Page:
UTSA Spotlight: Karen Roth works for students' success and personal success as novelist
By Rebecca Luther
Editor, Sombrilla Magazine
(May 24, 2007)--Like a lot of nontraditional students who have come through UTSA, Karen Roth held a variety of odd jobs before committing herself to higher education: she painted houses, waited tables and once owned two women's shoe stores. Now Roth, who is associate director of the Tomás Rivera Center for Student Success at the UTSA Downtown Campus, has added another title to her long résumé: novelist.
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In 2006, Roth, who earned both her bachelor's and masters degrees at UTSA, independently published her first novel, "Found on 16th Street." The Depression-era tale is set in a Czech community in Roth's hometown of Cedar Rapids, Iowa. In writing the book, she wanted to honor her own Czech heritage and to immortalize a vibrant community and way of life that largely vanished after World War II, when immigrants her parents' age wanted to assimilate into the American lifestyle.
"That's my goal for writing historical fiction," she says, "that people will find out about different cultures and how people had different world views. But you do all this with the thrill of a story, of a narrative, rather than reading a dry history book."
Roth studied literature and journalism at Coe College in Cedar Rapids, but got married, dropped out of school and moved away by the time she was 20. She eventually completed her bachelor's degree at UTSA in 1996 and, a month later, joined the staff of the university as a developmental reading and writing specialist. In 2000, she became coordinator of the learning assistance program and later the same year earned a master's in adult higher education.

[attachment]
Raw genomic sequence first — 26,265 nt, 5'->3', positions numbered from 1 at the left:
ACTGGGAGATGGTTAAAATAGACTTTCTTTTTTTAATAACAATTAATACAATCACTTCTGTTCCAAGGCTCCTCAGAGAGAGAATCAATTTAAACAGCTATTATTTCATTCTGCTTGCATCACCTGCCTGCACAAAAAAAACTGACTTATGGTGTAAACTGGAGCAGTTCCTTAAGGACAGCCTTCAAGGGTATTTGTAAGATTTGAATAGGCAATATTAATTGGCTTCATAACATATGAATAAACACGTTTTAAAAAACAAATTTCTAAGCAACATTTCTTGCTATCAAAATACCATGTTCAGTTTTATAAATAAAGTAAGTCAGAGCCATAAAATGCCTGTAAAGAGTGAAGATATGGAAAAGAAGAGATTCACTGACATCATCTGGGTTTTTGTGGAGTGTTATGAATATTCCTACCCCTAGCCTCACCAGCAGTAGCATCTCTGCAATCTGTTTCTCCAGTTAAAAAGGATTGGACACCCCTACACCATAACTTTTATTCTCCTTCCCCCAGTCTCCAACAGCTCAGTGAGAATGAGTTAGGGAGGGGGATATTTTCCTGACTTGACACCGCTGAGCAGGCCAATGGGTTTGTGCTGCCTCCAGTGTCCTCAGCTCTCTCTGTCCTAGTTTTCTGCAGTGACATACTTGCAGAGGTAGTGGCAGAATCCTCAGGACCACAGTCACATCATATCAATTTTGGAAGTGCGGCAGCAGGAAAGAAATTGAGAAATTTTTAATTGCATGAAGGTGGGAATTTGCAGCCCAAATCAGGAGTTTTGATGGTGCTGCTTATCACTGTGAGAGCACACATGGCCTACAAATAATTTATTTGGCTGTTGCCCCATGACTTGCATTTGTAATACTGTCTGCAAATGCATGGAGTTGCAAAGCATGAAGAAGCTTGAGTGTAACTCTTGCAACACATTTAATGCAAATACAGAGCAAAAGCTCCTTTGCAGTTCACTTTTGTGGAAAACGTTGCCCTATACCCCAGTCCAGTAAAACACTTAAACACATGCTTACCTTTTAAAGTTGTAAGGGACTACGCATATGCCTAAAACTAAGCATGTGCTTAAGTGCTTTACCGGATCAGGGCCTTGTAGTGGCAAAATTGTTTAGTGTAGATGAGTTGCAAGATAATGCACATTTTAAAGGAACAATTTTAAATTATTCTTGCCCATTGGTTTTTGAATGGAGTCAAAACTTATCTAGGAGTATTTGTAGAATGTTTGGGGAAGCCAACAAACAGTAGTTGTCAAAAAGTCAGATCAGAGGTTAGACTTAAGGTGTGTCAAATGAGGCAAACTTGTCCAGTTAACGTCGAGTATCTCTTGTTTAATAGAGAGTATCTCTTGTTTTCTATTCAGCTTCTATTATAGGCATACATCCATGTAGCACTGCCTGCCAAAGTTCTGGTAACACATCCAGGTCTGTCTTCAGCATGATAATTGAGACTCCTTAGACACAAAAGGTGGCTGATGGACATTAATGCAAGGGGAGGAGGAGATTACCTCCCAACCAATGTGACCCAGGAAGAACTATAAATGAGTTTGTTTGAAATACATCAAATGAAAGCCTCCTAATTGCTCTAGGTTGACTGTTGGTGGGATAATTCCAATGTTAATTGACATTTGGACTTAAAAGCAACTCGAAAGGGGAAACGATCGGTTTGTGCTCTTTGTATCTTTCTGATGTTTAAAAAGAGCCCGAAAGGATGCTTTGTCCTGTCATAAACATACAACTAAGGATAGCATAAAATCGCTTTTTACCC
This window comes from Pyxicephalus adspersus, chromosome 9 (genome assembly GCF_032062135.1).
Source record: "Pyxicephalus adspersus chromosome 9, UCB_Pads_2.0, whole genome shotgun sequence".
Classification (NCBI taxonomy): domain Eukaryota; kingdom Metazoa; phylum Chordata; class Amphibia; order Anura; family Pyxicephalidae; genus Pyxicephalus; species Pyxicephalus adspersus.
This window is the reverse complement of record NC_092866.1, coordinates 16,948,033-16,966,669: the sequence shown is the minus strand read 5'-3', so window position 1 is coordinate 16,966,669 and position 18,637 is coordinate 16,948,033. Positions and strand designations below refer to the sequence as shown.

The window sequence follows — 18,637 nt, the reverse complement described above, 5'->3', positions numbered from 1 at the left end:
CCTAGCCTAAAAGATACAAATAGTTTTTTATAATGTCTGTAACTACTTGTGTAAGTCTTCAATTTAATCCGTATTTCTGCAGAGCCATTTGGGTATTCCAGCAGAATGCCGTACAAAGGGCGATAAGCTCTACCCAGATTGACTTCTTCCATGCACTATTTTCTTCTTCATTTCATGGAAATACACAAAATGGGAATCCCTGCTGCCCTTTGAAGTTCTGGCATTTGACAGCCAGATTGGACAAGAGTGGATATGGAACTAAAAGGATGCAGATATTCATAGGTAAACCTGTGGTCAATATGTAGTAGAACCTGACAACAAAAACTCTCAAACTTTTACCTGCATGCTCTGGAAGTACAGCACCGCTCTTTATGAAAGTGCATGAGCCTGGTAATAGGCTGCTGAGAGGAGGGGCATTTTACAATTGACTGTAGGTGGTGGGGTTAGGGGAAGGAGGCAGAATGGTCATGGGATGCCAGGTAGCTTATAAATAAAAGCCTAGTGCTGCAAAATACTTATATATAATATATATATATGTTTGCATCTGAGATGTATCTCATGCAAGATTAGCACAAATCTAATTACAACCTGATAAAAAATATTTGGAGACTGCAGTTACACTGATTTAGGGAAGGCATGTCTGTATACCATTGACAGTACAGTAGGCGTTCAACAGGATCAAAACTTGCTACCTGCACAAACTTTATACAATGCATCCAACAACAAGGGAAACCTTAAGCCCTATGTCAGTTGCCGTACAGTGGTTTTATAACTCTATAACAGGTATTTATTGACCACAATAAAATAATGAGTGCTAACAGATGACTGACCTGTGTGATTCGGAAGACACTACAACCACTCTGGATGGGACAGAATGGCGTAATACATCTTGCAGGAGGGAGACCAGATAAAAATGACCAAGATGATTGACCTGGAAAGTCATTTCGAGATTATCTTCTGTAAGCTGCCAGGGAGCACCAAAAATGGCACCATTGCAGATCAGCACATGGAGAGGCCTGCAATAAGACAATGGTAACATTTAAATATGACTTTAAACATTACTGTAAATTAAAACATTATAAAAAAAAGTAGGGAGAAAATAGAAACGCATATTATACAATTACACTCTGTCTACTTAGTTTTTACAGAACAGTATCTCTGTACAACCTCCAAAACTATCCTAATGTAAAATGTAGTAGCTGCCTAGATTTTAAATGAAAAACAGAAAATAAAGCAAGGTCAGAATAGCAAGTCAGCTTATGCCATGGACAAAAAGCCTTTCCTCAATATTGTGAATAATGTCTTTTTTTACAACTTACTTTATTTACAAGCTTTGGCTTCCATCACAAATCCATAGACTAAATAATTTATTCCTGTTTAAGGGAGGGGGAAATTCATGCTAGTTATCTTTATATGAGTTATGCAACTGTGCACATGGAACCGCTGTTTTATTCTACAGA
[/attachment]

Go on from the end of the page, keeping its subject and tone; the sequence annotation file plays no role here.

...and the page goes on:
"I was 35 when I came back [to school], and I was just like a fish put back into water," she says. "The fact of the matter is working at a university is very inspiring. I'm energized by the time I spend with students."
Similarly, the tale in "Found on 16th Street" is an inspirational one, and Roth says one of the reasons she wrote the book was because she sees a lack of spiritually themed literature in bookstores and on the bestseller lists.
"[There's] nothing about personal growth, or nothing that inspired and uplifted me, and that's what I want out of a story," she says. "My stories are about people in transformation. That's the best story in the world, when you see a person coming out of difficulty or heartbreak or neglect, and you get to see that person begin to grow and change and really step out into the person they can be."
That's a story Roth sees played out daily in her work at UTSA, and she enjoys encouraging others to pursue their goals.
"A lifetime truly can be an adventure of learning. Don't ever give up on yourself because you think it's too late," she says. "That's something I'm seeing from this experience -- it's never over."
While Roth says she's thrilled and relieved to see her first novel in print, her career as a novelist isn't over, either. She has two more novels in the works, one of which is a sequel to "Found on 16th Street," and while she continues to do book signings and other publicity to promote her first novel, she's also trying to sell the two new books to publishers.
"If no one buys them, I'm going to go ahead and publish them anyway because I love to write so much," she says. "For me, this has brought back the joy of learning. It's the joy of doing something that you want to do, the joy of putting your whole heart into something for the sheer love of the work that you're doing."